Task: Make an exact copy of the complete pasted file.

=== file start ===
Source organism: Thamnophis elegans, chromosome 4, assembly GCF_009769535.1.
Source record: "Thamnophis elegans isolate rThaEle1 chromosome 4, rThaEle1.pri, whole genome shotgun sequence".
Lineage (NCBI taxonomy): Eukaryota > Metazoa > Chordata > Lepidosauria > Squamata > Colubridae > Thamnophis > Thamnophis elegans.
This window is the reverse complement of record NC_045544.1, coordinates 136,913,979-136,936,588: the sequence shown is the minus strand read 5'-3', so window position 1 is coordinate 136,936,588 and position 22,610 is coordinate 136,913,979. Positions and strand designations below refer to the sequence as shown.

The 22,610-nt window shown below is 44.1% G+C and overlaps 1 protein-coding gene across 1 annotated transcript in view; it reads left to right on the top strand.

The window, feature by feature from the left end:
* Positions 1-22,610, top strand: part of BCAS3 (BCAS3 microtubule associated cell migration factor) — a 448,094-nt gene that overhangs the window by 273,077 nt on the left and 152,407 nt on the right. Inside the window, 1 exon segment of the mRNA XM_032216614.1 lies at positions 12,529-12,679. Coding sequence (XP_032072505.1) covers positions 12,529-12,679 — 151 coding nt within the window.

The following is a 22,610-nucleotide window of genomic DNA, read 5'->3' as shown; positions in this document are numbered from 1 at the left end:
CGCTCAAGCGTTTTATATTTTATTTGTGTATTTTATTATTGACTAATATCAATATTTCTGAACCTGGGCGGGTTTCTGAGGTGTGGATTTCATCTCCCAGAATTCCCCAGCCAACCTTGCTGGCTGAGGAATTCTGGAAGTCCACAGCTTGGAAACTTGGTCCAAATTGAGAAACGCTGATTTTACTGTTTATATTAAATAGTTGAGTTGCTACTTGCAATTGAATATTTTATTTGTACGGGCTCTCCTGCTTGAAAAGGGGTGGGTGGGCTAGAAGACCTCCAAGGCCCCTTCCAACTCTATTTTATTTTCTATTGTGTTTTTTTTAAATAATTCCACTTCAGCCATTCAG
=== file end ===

Source organism: Thamnophis elegans, chromosome 4, assembly GCF_009769535.1.
Source record: "Thamnophis elegans isolate rThaEle1 chromosome 4, rThaEle1.pri, whole genome shotgun sequence".
Lineage (NCBI taxonomy): Eukaryota > Metazoa > Chordata > Lepidosauria > Squamata > Colubridae > Thamnophis > Thamnophis elegans.
This window is the reverse complement of record NC_045544.1, coordinates 136,913,979-136,936,588: the sequence shown is the minus strand read 5'-3', so window position 1 is coordinate 136,936,588 and position 22,610 is coordinate 136,913,979. Positions and strand designations below refer to the sequence as shown.

The 22,610-nt window shown below is 44.1% G+C and overlaps 1 protein-coding gene across 1 annotated transcript in view; it reads left to right on the top strand.

The window, feature by feature from the left end:
* Positions 1-22,610, top strand: part of BCAS3 (BCAS3 microtubule associated cell migration factor) — a 448,094-nt gene that overhangs the window by 273,077 nt on the left and 152,407 nt on the right. Inside the window, 1 exon segment of the mRNA XM_032216614.1 lies at positions 12,529-12,679. Coding sequence (XP_032072505.1) covers positions 12,529-12,679 — 151 coding nt within the window.

The following is a 22,610-nucleotide window of genomic DNA, read 5'->3' as shown; positions in this document are numbered from 1 at the left end:
CGCTCAAGCGTTTTATATTTTATTTGTGTATTTTATTATTGACTAATATCAATATTTCTGAACCTGGGCGGGTTTCTGAGGTGTGGATTTCATCTCCCAGAATTCCCCAGCCAACCTTGCTGGCTGAGGAATTCTGGAAGTCCACAGCTTGGAAACTTGGTCCAAATTGAGAAACGCTGATTTTACTGTTTATATTAAATAGTTGAGTTGCTACTTGCAATTGAATATTTTATTTGTACGGGCTCTCCTGCTTGAAAAGGGGTGGGTGGGCTAGAAGACCTCCAAGGCCCCTTCCAACTCTATTTTATTTTCTATTGTGTTTTTTTTAAATAATTCCACTTCAGCCATTCAG